A few months earlier, at the brand’s Cruise 2019 show, Dior Couture artistic director Maria Grazia Chiuri unveiled a high-fashion version of the boot rendered in either military olive or black and looking more like a Wellington thanks to its treaded sole and exaggerated height. But the boot’s text markings showed the ECVBB to be one of Chiuri’s frames of reference.

Belgian designer Raf Simons is a fan, too, creating a version for his eponymous label, as well as several takes as part of his longstanding partnership with adidas. The Raf Simons x adidas Bunny Bounce was one of his more outrageous designs, while the Ozweego Bunny also had a bunny boot influence.

adidas GSG-9

The GSG-9 is made by adidas for Germany’s Grenzschutz Gruppe 9 (“Border Protection Group 9”) tactical police force, which was founded after the 1972 Munich Olympics hostage crisis, in which Palestinian terrorist group Black September killed 11 Israeli Olympic team members and a West German police officer.

Although non-military, GSG 9 is called in for tactical and combat missions that require a skillset the normal police force cannot provide, including fieldwork abroad. As such, its equipment needs to be military spec, which is where the GSG-9 boot comes in.

adidas

The GSG-9 is made in several heights and models, depending on the mission and terrain, with numerous versions available to buy directly from adidas and through specialty retailers.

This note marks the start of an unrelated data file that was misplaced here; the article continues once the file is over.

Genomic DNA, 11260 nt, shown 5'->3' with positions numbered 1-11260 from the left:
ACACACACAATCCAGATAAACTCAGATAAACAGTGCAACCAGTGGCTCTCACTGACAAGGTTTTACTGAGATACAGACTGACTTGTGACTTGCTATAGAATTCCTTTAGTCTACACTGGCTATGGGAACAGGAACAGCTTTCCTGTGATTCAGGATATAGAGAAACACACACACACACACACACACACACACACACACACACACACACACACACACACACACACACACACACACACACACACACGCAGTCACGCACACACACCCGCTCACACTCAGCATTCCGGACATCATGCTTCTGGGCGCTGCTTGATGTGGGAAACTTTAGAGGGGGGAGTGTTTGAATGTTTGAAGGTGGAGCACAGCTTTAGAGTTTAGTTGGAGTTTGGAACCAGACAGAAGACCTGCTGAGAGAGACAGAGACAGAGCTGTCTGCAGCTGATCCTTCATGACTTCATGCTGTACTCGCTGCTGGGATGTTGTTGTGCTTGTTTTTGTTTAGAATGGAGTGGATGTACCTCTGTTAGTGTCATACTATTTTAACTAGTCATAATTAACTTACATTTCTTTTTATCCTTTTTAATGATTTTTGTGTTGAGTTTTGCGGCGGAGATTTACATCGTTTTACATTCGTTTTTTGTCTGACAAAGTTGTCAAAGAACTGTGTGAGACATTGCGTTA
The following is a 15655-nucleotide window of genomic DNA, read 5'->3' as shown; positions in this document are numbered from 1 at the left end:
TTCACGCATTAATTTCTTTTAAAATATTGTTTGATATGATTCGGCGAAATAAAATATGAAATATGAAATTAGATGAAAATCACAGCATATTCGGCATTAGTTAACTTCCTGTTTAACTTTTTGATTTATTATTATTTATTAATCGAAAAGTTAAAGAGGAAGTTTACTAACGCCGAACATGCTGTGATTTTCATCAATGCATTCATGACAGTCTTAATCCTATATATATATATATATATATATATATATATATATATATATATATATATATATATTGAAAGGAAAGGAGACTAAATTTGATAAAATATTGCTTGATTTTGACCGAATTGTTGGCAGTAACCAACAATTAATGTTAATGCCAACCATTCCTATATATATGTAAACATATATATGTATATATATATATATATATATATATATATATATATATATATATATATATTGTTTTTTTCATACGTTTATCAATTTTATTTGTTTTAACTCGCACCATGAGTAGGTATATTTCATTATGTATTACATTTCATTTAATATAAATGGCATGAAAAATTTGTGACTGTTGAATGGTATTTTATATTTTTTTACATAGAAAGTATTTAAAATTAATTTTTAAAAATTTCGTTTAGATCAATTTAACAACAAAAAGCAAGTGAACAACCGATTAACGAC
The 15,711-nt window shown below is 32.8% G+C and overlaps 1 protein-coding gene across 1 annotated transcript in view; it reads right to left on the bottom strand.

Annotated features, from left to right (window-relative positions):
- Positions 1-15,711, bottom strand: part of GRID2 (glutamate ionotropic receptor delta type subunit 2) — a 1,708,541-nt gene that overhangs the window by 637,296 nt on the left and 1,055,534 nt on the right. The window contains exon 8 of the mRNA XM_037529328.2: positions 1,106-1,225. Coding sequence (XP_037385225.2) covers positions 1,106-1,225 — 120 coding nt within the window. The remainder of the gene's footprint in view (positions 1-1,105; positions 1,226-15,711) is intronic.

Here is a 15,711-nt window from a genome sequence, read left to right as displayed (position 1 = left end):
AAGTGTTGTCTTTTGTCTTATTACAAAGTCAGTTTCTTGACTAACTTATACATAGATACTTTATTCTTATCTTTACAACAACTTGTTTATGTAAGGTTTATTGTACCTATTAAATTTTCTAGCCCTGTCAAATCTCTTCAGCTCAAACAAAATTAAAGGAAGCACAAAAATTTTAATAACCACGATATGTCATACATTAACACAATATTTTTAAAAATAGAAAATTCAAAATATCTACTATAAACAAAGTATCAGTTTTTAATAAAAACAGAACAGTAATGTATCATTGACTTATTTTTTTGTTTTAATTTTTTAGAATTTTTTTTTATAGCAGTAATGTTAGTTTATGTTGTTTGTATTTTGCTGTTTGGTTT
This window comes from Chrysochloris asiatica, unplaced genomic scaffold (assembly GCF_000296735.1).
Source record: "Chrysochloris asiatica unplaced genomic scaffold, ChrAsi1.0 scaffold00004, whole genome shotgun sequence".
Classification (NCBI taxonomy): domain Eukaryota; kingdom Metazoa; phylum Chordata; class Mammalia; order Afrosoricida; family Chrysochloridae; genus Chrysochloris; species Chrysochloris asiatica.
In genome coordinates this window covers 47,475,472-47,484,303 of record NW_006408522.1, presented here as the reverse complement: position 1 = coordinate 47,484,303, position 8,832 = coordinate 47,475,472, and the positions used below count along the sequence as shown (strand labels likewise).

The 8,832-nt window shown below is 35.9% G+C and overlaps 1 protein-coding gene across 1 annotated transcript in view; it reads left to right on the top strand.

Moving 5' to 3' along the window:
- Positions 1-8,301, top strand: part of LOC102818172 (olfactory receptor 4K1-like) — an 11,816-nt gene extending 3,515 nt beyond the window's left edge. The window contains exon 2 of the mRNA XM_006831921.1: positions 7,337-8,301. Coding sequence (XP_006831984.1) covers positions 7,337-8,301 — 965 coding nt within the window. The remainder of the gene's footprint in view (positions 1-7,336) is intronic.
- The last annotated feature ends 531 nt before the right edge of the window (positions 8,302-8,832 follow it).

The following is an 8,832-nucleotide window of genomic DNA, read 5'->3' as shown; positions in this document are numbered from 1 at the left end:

Designed with direct input from some of the world’s top special forces, the GSG-9 combines typical military-style ruggedness with athletic features, including Cordura panels on the leather upper for added flexibility and an adiPRENE cushioned heel and internal arch support to absorb impact and provide support. Elsewhere, the boot is clad in abrasion-resistant adiTUFF, with Traxion outsoles and Climaproof weatherproofing.

Two recent collaborations have now brought the GSG-9 into the fashion fold. The first is with Berlin-based magazine-turned-label 032c, which unveiled its take on the boot at Paris Fashion Week in January. Part of the brand’s “Cosmic Workshop” collection, the 032c x adidas GSG-9 was revealed alongside overcoats, T-shirts, and Buffalo footwear, updating the upper in suede and coming in four colorways with 032c branding on the tongue.

While no official release date has been announced, “Cosmic Workshop” pieces were available to buy at 032c’s Paris showroom in mid-January, leading to rumors that the boots were for friends and family only.

Another brand taking inspiration from the GSG-9 is OAMC. Unlike 032c, OAMC has taken adidas’ GSG-9 design and completely remodeled it, opting for extended lacing over a soft upper for a more skin-hugging look. The midsole with heavy tread is taken directly from the GSG-9. Long-term Three Stripes collaborator Yohji Yamamoto has also previously reworked the silhouette.

Of course, plenty of labels have tapped into military looks for inspiration, on boots and elsewhere — not least YEEZY — but with designers latching on to both the Extreme Cold Vapor Barrier Boot and the GSG-9, expect to see more of these two combatants in the fashion field in future.

Footwear Staff Writer